Records obtained by Judicial Watch show the National Institutes of Health funded an EcoHealth Alliance grant for sequencing the spike protein from coronaviruses obtained from bats to “creat[e] mutants to identify how significantly each would need to evolve to use ACE2,” which is explained as “the receptor to gain entry to human cells.”
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Judicial Watch announced Wednesday it received 552 pages of records from the U.S. Department of Health and Human Services (HHS) that include the initial grant application and annual reports to the National Institutes of Health (NIH) from EcoHealth Alliance, describing the aim of its work with the Wuhan Institute of Virology (WIV) in China to create mutant viruses “to better predict the capacity of our CoVs [coronaviruses] to infect people.”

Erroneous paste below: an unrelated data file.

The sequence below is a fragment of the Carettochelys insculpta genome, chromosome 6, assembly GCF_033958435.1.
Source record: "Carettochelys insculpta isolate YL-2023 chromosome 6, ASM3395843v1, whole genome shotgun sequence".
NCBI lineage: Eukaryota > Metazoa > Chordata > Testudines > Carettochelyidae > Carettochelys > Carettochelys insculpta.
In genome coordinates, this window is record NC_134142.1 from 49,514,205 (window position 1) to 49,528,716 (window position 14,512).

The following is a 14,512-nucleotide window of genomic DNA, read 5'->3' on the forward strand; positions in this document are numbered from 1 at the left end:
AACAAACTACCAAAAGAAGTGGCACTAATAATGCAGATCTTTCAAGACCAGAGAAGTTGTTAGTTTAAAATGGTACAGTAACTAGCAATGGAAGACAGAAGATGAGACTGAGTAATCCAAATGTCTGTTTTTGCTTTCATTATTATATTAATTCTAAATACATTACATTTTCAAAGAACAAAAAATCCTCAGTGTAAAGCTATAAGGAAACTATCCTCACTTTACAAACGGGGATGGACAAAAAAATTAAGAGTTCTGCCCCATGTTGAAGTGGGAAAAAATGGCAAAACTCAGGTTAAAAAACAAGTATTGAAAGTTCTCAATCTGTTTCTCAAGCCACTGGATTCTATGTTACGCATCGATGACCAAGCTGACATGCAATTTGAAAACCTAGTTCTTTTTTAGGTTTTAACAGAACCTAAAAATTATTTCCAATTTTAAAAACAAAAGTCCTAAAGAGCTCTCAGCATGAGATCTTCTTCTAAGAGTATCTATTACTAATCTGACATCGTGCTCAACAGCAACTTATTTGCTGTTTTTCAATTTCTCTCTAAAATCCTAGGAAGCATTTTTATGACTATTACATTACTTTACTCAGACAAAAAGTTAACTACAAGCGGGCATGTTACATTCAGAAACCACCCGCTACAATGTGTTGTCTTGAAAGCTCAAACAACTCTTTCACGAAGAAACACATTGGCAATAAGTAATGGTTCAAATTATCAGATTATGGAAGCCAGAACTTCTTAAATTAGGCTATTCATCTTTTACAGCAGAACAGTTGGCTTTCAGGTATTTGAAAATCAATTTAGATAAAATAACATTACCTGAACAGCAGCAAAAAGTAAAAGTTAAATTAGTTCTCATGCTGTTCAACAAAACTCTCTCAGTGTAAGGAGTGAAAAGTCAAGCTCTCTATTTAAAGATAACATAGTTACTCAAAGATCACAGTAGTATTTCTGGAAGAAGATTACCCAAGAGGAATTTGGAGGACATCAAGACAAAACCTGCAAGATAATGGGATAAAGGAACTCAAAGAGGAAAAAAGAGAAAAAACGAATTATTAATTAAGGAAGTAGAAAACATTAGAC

Eco Health Alliance planned to sequence the spike protein from coronaviruses obtained from bats for the purpose of “creating mutants to identify how significantly each would need to evolve to use ACE2,” which is explained as “the receptor to gain entry to human cells.”
Judicial Watch obtained the records through a Freedom of Information Act (FOIA) request it filed in December 2021 for:
“All reports submitted by EcoHealth Alliance to NIH or its sub-agencies related to NIH Grant No. 1R01A|110964 titled ‘Understanding the Risk of Bat Coronavirus Emergence” during the term of the grant.’”
In the initial “Application for Federal Assistance” submitted on June 5, 2013, by EcoHealth Alliance, a section is titled “Specific Aims,” which notes the intention to create mutant bat viruses and “predict the capacity of our CoVs [coronaviruses] to infect people”:
“To understand the risk of zoonotic CoV [coronavirus] emergence, we propose to examine 1) the transmission dynamics of bat-CoVs across the human-wildlife interface; and 2) how this process is affected by CoV evolutionary potential, and how it might force CoV evolution.
Continue reading on Source: Revealed: NIH Funded Research at Wuhan Lab to Create Mutant Bat Coronaviruses and Study Their Capacity to Infect Humans